A Man Accused Of Threatening Synagogues Allegedly Wrote A Diatribe With Plans Of An Attack On Jews

The 18-year-old suspect allegedly said his attack would "involve bombings, shootings, and 'maybe' beheadings."

The man who prompted last week's FBI warning of a threat to New Jersey synagogues has been arrested, officials said Thursday.

The 18-year-old suspect, Omar Alkattoul, allegedly wrote a violent screed detailing his hatred of Jews and his desire to commit a deadly attack on a synagogue.

The arrest came a week after the FBI's Newark office issued an alert that it had "received credible information of a broad threat to synagogues in NJ" and asked the public to "take all security precautions to protect your community and facility." A day later, on Friday, the office announced it had "identified the source of the threat," who, it added, "no longer poses a danger to the community."

Details of what prompted the alert were not known until Thursday, when the Department of Justice announced the arrest. Alkattoul, who is from Sayreville, New Jersey, has been charged with one count of "transmitting a threat in interstate and foreign commerce."

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According to a federal indictment, Alkattoul wrote a document titled "When Swords Collide," in which he wrote about wanting to carry out an attack against Jews, which he shared on social media. "I am a Muslim with so many regrets but I can assure you this attack is not one of them," he wrote in the document's introduction, promising that "many more attacks like these" would come.

Alkattoul conceived of the attack as an "act of revenge" due to his belief that Jews are "a very powerful group" who "support terror against Muslims," according to the indictment. He praised terrorists like Osama bin Laden as "heroes" in his screed, and said in a private message he wanted his attack "to be affiliated with AQ [al-Qaeda].”

In private social media messages, according to the complaint, Alkattoul said his attack would "involve bombings, shootings, and 'maybe' beheadings." He also reportedly expressed hatred of gay people, saying he was also considering an attack on a queer nightclub.

Alkattoul said his attack would be in retaliation for the 2019 mosque shootings in Christchurch, New Zealand, where a white supremacist killed 51 people. He also praised the white supremacist who murdered nine Black people at a church in 2015, using racist slurs to describe the victims and saying "a lot Muslims in the west should learn from him.”

It is unclear when — or if — Alkattoul legitimately planned to carry out the violence he fantasized about. In messages shortly before his arrest, he said he was "50/50" on whether he would go forward with the attack. He also allegedly said it was "gonna take me years to prepare for it because I don’t have items and my parents do not like guns."

In interviews with the FBI, Alkattoul was also wishy-washy about his plan, according to the indictment, at some points denying he really would have committed the attack, but also saying it was a "possibility." He created the document, he claimed, "while LARP-ing" (live-action role-playing) as a terrorist.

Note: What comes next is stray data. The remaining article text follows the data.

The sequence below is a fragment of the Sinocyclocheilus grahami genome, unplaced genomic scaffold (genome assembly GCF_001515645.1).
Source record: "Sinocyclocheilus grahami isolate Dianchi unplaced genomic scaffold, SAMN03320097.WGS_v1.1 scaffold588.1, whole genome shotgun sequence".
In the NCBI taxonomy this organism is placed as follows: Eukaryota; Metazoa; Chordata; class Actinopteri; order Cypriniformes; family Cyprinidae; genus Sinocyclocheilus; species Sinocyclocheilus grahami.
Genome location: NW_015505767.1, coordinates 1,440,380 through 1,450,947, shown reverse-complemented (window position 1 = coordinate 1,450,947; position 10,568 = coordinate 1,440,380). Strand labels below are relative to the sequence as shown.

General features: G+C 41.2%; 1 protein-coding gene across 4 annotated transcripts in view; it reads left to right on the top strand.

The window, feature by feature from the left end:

In the interviews, Alkattoul allegedly "admitted that he had hostility but would not be violent himself," and claimed that if he heard of someone considering an attack, "he would tell them not to do it because he would feel bad if they got arrested or killed."

"Alkattoul said, however, that he would not feel bad for the victims of violence," the complaint states.

Alkattoul said he did not plan to actually commit violence "because he did not want to disappoint his family" and "did not want to serve a prison term, get shot, or die."

"He further claimed that he did not 'have the balls' to commit such an act, especially after 'this visit from the FBI," the complaint states.

However, according to the indictment, Alkattoul continued to profess his support for terrorist groups even after he was taken in for questioning.

After the FBI interview, he was taken to the hospital for an examination, and allegedly "told the ambulance personnel that he supported ISIS and al-Qaeda."

He also told a hospital employee that he had thought he had been "communicating on social media with someone he believed to be in al-Qaeda," whom, the complaint says, he told of his plans to "blow up a synagogue," but said he "did not know if it was going to be in a day, a week, or year."

"Alkattoul further told [the hospital employee] that although some things he said on social media were a joke, one thing that was not a joke was his wanting to plan an attack on a synagogue," the complaint states.

Alkattoul is expected to appear in federal court Thursday afternoon. If convicted, he could face up to five years in prison and a $250,000 fine. He is being represented by a public defender, according to NJ.com, but BuzzFeed News was unable to reach them for comment.

Antisemitic beliefs and conspiracy theories have at times inspired deadly violence against Jewish people, with several attacks in recent years being committed at synagogues. In October 2018, a man who railed against Jews online fatally shot 11 people at a synagogue in Pittsburgh. Less than a year later, a man who praised the Pittsburgh shooter in an online diatribe fatally shot a woman at a synagogue in Poway, California. And in recent weeks, antisemitism has trended on social media, as some of the biggest names in the country have spouted conspiracy theories and disturbing beliefs.

"There is nothing the US Attorney’s Office takes more seriously than threats to our communities of faith and places of worship," US Attorney Philip Sellinger said in a statement. "Protection of these communities is core to this office’s mission, and this office will devote whatever resources are necessary to keep our Jewish community and all New Jersey residents safe.”

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